University of Alberta Scientists Reach Milestone in AI Poker Research

Publish: 04.03.2017

Dawn of the new age in poker as we know it is upon us.

Computer scientists from the University of Alberta have developed a computer program called DeepStack which is beginning to display poker skills many of professional poker players could be jealous of.

Following 20 years of thorough research on programs that try to ‘solve’ poker problems, a huge milestone has been reached most recently.

In a breakthrough which marks an important milestone for artificial intelligence (AI), the program represents an important step in mimicking aspects of human brain and ways of how it acquires expertise.

Poker Breakthrough

Games – and poker most specifically – provide valuable test ground for AI as they offer different aspects of programming to be evaluated and compared. The University of Alberta scientists have gone with Heads-Up No-Limit Texas Hold’em for their research as it presented a different kind of a challenge in which the program is required to deal with incomplete knowledge since cards, unlike in other games, are hidden from view.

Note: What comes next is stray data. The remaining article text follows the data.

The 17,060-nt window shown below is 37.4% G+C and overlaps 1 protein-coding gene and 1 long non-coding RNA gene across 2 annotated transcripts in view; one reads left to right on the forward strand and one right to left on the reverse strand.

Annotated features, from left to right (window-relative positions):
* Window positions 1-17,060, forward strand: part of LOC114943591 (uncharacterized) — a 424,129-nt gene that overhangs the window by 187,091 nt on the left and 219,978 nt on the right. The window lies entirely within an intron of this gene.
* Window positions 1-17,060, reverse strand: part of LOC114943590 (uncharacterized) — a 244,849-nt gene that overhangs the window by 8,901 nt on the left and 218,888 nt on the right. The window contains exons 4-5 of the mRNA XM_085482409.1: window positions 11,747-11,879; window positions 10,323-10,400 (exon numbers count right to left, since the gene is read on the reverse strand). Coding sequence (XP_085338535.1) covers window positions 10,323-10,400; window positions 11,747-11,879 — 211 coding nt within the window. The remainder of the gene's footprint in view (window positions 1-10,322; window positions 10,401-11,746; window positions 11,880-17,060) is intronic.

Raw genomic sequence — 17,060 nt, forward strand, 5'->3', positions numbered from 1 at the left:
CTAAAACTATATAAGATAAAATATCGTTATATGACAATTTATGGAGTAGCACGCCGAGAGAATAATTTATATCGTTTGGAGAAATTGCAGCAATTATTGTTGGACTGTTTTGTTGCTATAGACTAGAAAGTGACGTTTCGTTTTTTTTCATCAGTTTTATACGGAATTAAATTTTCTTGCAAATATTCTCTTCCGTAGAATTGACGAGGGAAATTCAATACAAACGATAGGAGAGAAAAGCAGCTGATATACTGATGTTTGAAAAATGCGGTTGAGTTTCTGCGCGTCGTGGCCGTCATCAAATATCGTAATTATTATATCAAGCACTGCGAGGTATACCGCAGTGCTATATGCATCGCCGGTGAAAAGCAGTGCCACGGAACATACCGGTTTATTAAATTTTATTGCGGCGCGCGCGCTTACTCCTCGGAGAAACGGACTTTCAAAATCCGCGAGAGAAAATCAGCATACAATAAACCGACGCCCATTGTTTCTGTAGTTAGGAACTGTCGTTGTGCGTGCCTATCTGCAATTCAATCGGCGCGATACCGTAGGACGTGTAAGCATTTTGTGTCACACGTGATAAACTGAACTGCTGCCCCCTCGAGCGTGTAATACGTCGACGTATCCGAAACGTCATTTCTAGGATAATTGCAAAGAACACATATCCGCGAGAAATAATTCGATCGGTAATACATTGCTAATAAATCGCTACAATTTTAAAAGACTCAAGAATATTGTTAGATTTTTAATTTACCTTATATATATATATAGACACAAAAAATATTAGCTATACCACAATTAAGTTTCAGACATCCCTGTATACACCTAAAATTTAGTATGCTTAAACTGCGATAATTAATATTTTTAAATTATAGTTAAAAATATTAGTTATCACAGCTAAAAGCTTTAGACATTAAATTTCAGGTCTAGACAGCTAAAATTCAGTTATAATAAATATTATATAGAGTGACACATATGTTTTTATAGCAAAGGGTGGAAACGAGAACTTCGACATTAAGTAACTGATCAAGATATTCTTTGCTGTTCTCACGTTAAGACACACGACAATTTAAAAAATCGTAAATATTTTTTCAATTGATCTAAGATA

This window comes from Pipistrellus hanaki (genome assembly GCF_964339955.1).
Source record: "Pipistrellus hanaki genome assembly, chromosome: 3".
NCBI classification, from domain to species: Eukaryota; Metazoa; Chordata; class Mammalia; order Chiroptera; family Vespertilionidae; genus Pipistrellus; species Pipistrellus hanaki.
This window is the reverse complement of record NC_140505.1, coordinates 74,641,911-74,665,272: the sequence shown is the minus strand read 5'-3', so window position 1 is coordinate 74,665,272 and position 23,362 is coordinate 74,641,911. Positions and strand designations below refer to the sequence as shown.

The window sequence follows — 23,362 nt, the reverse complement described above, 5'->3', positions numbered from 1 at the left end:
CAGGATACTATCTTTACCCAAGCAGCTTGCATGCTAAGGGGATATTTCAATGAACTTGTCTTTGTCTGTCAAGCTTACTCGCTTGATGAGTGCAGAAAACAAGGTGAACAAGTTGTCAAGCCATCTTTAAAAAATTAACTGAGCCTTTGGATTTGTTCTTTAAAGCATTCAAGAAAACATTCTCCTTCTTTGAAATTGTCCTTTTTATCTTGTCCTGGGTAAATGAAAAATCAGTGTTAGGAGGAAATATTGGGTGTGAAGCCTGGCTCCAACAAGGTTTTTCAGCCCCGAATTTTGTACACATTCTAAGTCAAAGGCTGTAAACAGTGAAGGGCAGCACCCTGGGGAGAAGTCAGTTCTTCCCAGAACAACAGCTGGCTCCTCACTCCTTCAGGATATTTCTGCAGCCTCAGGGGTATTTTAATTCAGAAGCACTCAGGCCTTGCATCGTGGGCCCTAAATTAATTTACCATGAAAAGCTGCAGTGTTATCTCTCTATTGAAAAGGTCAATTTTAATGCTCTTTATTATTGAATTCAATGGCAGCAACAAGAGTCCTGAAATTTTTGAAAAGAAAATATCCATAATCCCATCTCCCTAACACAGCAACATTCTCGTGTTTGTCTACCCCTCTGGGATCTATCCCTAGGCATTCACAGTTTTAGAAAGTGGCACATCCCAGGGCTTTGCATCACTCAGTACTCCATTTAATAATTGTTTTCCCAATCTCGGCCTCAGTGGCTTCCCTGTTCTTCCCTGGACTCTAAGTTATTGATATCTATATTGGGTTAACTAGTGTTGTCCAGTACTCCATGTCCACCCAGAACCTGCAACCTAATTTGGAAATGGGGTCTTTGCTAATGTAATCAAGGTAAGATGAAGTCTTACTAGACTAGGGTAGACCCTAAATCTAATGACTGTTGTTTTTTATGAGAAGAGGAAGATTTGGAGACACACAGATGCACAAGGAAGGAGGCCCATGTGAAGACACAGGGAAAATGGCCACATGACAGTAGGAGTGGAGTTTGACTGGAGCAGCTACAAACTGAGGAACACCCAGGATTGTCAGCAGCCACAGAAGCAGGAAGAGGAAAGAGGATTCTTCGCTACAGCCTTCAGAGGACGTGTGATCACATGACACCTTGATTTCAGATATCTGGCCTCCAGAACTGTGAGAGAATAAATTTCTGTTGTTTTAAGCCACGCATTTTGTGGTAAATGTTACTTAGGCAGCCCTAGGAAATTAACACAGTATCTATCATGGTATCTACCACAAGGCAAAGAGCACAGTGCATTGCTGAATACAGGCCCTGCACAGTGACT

“The essence of poker is being able to make decisions when you don’t have all of the information that you need”, leader of the University of Alberta’s computer poker research group, Michael Bowling, said.

Machine Thinking Like Human

DeepStack was developed in cooperation with colleagues from Czech Technical University in Prague and it is based on advanced processes that not only understand the strength of its own hand, but it also makes a good guess at its opponent’s hand, while at the same time making an assessment whether the opponent is thinking about bluffing.

It is a deep-thinking and deep-learning program which dives within a winning strategy of the aforementioned kind of poker to understand aspects of the game that are highly human, psychological even.

Comprehensive testing of the DeepStack system was performed which involved 33 poker professionals from 17 countries which completed 3,000 games against the computer in four weeks back in 2016.

Only a third of the human players were able to beat the machine.